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The specialist international beekeeping organisation

Forming associations

Beekeepers can help themselves by organising themselves into associations or producer groups. Groups may be large associations of several thousand members or may be small clubs of less than twenty people. Groups form for different reasons and having a clear objective is essential if groups are to be successful. Some reasons for forming groups are as follows:

  • to receive training
  • to share work
  • to organise local marketing
  • to share information
  • to solve problems
  • to access external resources
  • to reduce the risks and isolation of working alone

Many associations form with the general aim of promoting beekeeping in their district and to provide an organised way for members to receive training or help from external donors. Some groups form for the main purpose of selling their honey collectively. There are some very important differences between forming a group for social or development reasons, and forming a group for business reasons. When groups start off they may try to achieve more than one aim but groups which are most successful are those with clear and focussed goals. 

New associations or co-operatives should be established as simply and as cheaply as possible. There is no need to develop formal structures straight away and small groups do not have to register with the authorities. As groups become larger and more established they may need to develop a more formal structure. A simple format is sufficient at first with the election of suitable and trusted post holders (chairman, secretary, treasurer to keep clear and transparent records and organise regular meetings to make decisions. Firm agreements about the saving and spending of funds are necessary and accurate records must be kept. These agreements should be written down in the form of a short constitution. Ideally the people who act as Secretary and Treasurer should have some experience of this work but it is more important that they are reliable, honest and trusted by all group members. Training should be sought for roles where people feel they need more knowledge. Some countries will require or encourage registration of groups. For small groups this may not be necessary but for larger groups it could assist in gaining access to formal means of funding.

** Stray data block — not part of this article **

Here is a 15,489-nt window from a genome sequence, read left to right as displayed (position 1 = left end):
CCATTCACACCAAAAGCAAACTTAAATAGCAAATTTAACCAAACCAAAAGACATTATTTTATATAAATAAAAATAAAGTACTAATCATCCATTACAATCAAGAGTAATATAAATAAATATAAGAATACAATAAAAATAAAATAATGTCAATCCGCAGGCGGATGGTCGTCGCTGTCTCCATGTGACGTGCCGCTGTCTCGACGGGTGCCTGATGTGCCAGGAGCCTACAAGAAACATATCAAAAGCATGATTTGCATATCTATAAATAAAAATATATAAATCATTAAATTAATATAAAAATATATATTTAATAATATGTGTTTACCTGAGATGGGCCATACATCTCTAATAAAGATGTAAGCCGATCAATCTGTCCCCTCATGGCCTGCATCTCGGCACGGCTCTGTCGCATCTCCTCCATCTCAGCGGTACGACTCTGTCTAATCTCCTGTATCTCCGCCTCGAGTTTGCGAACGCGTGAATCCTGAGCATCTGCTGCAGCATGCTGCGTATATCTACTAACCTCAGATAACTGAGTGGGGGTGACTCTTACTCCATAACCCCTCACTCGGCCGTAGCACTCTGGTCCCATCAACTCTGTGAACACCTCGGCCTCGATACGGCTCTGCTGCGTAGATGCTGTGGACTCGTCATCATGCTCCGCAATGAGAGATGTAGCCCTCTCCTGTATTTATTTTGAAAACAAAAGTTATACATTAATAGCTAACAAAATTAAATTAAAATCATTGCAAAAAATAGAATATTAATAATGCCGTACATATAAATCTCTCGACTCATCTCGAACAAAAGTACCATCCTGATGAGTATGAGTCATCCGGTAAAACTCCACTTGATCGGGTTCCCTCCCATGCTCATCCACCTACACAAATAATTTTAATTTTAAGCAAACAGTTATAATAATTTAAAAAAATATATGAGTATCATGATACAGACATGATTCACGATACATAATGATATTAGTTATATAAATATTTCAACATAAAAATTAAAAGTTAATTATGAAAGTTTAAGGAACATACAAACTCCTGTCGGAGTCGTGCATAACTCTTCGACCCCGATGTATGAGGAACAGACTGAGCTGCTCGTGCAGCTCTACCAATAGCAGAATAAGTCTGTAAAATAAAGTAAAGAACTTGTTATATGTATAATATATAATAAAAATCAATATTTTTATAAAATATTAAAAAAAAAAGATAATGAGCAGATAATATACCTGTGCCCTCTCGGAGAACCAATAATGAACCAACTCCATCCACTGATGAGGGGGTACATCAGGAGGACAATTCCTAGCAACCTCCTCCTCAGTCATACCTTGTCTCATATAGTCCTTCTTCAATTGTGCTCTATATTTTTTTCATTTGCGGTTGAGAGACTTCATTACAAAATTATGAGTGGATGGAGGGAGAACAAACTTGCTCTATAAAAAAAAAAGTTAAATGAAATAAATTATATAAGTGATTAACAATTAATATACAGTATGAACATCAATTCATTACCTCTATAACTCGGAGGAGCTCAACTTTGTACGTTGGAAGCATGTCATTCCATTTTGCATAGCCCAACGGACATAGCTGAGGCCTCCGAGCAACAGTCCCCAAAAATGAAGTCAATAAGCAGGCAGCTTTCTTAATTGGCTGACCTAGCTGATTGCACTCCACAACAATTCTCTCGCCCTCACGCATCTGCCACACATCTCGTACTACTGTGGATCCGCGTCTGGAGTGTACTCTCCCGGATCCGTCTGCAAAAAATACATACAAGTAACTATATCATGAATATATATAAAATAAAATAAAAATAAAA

For larger groups and co-operatives model constitutions can be downloaded from the internet. These should be modified to make them appropriate to the particular circumstances of the new organisation. For many associations an annual subscription system is used to confirm continuing interest. Subscriptions are usually expected to cover the running costs of the association but this may not always be appropriate. In many places subscriptions are paid in honey rather than money.

Groups which are run only by the leaders, for the benefit of the leaders, tend to fail in the long run. Membership organisations which rely on the input and participation of all members must deliver benefits to all members, if they are to stay loyal to the group. Benefits do not have to be financial, they may be social, educational or be concerned with reducing the risk of doing things alone.

Groups which aim to enable members to sell their honey in bulk - collective marketing groups - need to be very business-like. They may establish themselves as limited companies. For marketing groups to succeed they need to make a profit, and some of the profit will be needed to cover the costs of running the organisation.


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